The Department of Labor’s partial implementation of the fiduciary rule June 9 means that the game has just changed for retirement plan advisers, including those who already abide by a fiduciary standard.

Here are three things that advisers need to know:

1) No fee structure is free of conflict. Many existing fiduciaries claim that through their flat-fee structure, they are free of conflicts in their advice to a plan or its participants. This is false. Even with completely level fee arrangements, at some point, there will be a conflict. For example, say an adviser is paid a flat fee calculated as basis points on plan assets. In this scenario, the adviser’s compensation is aligned with the success of the plan, measured in growth of assets. Participant-level advice is objective, as no investment yields a higher fee for the adviser. However, plan design choices have an inherent, unavoidable bias. If an adviser is compensated by percentage of plan assets, implementing auto features -- such as enrollment and escalation -- have a linear relationship to their potential compensation.

As fiduciaries, advisers have an obligation to disclose any conflict of advice, even when that advice is made with the best interest of the end investor. Givers of advice should not shy away from these disclosures, which include the Best Interest Contract Exemption. Doing so builds confidence with clients that you are always in their corner.

Jess DeGabriele

Also see:Win the battle, lose the war? The fiduciary rule moves forward.”

2) The cheapest option is not necessarily the best option. As fiduciaries, expenses are certainly a factor when recommending investments to plan sponsors. However, advisers must be mindful that the cheapest option may not be the best option for the plan. Remember that all advice must be made with the end participant in mind, and, as a fiduciary, there must be a process in place for analyzing not only the investment’s worth, but how that investment fits with the goals of the plan and participants. A thoroughly vetted and prudently selected investment option with reasonable fees can still be included in plans. But advisers should document and retain the rationale behind any investment recommendation, including those for low-cost passive investments.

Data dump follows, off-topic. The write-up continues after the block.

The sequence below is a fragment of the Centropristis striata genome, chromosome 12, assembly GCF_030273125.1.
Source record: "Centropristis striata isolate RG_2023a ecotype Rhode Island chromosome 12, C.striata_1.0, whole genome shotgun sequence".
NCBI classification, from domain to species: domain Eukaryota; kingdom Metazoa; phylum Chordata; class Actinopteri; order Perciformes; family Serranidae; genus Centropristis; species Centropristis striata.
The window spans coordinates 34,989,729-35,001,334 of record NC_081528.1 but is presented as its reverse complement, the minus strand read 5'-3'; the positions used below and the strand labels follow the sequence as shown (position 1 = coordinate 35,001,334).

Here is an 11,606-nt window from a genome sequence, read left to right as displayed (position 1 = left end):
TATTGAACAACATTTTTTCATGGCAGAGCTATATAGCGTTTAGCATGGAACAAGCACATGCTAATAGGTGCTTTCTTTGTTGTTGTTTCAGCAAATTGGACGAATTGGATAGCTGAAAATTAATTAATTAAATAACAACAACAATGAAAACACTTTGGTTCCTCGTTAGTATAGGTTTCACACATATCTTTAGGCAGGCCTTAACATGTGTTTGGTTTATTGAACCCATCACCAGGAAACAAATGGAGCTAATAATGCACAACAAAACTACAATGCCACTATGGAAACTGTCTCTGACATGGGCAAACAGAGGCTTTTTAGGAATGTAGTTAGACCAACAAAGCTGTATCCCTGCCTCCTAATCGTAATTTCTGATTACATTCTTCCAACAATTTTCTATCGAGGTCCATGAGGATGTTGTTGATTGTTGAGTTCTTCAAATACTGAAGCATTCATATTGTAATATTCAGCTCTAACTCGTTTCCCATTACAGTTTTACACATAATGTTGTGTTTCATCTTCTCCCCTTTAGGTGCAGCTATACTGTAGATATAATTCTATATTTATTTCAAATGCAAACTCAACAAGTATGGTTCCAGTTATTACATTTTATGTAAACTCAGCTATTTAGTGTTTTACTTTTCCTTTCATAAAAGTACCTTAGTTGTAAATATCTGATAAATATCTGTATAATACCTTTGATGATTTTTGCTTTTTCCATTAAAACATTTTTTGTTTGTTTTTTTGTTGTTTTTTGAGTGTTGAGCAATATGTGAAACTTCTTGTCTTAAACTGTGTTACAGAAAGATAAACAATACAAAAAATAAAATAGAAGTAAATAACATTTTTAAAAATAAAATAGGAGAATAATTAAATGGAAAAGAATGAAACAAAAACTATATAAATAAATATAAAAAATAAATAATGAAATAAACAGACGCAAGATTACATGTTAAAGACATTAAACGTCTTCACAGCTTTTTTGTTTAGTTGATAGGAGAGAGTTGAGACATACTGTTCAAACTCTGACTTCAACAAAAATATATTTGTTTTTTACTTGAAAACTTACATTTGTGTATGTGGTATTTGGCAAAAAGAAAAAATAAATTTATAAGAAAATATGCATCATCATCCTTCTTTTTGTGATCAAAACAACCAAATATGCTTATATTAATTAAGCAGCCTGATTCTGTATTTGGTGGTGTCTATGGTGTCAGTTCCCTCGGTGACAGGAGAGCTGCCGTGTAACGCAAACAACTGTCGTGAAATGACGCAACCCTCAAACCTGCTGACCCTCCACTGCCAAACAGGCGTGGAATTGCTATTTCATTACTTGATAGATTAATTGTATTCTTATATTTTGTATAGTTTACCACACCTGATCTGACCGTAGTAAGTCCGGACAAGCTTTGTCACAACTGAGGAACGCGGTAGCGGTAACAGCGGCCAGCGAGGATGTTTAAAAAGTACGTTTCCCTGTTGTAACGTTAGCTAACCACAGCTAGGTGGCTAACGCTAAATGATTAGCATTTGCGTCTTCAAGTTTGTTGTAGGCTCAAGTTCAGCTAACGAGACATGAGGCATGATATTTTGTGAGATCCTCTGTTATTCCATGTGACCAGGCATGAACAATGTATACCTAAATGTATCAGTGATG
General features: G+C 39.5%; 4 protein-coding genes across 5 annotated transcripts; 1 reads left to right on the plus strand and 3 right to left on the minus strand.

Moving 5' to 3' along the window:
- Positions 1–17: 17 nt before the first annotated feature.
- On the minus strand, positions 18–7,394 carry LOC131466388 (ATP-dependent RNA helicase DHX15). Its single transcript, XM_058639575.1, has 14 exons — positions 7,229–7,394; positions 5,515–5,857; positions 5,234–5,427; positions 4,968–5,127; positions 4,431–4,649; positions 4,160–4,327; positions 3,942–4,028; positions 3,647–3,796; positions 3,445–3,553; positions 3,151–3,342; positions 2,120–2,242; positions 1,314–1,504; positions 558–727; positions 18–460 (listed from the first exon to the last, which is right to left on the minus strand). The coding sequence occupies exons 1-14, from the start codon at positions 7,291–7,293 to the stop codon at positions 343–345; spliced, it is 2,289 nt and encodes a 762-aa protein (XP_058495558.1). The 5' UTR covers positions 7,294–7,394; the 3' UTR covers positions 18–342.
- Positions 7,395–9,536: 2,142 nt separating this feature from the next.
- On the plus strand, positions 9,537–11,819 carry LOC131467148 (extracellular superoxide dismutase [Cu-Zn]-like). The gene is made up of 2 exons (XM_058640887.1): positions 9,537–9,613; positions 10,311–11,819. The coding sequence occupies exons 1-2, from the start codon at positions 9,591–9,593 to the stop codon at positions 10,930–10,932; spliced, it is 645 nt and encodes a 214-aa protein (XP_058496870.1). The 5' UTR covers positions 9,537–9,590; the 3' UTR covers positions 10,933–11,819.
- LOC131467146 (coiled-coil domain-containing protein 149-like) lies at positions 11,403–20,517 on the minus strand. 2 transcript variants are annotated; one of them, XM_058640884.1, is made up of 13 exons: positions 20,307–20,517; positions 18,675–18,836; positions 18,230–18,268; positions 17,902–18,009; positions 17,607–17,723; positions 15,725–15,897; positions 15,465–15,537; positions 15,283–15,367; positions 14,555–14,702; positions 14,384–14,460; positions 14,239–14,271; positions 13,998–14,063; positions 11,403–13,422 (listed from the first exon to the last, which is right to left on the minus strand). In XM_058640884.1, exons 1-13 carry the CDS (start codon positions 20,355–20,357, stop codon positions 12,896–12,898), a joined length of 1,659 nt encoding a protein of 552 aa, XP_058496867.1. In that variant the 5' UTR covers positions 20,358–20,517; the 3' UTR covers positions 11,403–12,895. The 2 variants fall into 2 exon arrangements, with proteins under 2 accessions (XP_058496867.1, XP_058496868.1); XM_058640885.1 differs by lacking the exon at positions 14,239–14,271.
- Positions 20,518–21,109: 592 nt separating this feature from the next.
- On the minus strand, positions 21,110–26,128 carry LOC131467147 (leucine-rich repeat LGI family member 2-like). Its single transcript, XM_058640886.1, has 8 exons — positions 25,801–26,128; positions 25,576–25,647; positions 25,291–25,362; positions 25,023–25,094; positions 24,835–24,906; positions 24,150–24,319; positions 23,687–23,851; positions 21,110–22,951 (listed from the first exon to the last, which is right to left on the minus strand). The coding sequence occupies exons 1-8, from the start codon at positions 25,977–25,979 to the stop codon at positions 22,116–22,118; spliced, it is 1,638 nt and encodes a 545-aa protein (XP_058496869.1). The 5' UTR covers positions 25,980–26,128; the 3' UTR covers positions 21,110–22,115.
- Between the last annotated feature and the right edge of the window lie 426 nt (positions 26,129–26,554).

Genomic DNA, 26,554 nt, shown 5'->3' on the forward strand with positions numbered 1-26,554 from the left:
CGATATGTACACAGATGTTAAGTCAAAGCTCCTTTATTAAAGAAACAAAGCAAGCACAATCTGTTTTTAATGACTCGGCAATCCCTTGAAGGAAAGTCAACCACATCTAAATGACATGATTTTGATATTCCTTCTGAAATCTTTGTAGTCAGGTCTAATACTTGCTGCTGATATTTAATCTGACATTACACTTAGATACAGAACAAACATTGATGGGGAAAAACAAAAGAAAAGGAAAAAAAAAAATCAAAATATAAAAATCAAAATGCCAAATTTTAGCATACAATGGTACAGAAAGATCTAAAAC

Also see: "Fiduciary rule enactment could bring adviser consolidation."

3) Understand the basis of recommendations. No longer can recommendations be made in a vacuum. Advisers must continuously monitor and revise the strategies in place for the success of plans and participants. This means researching and understanding the demographics of the plan, the needs of the organization and the progress of the plan’s participants.

It is worth noting that there is still the possibility of future changes to the fiduciary rule. However, the industry will keep moving in this direction regardless as clients want to know their consultants are working in their interests. As advisers, we have the opportunity to progress our industry for the betterment of society and investors by acting as fiduciaries regardless of regulation. We should embrace this responsibility. Those that don’t can expect to be left behind.

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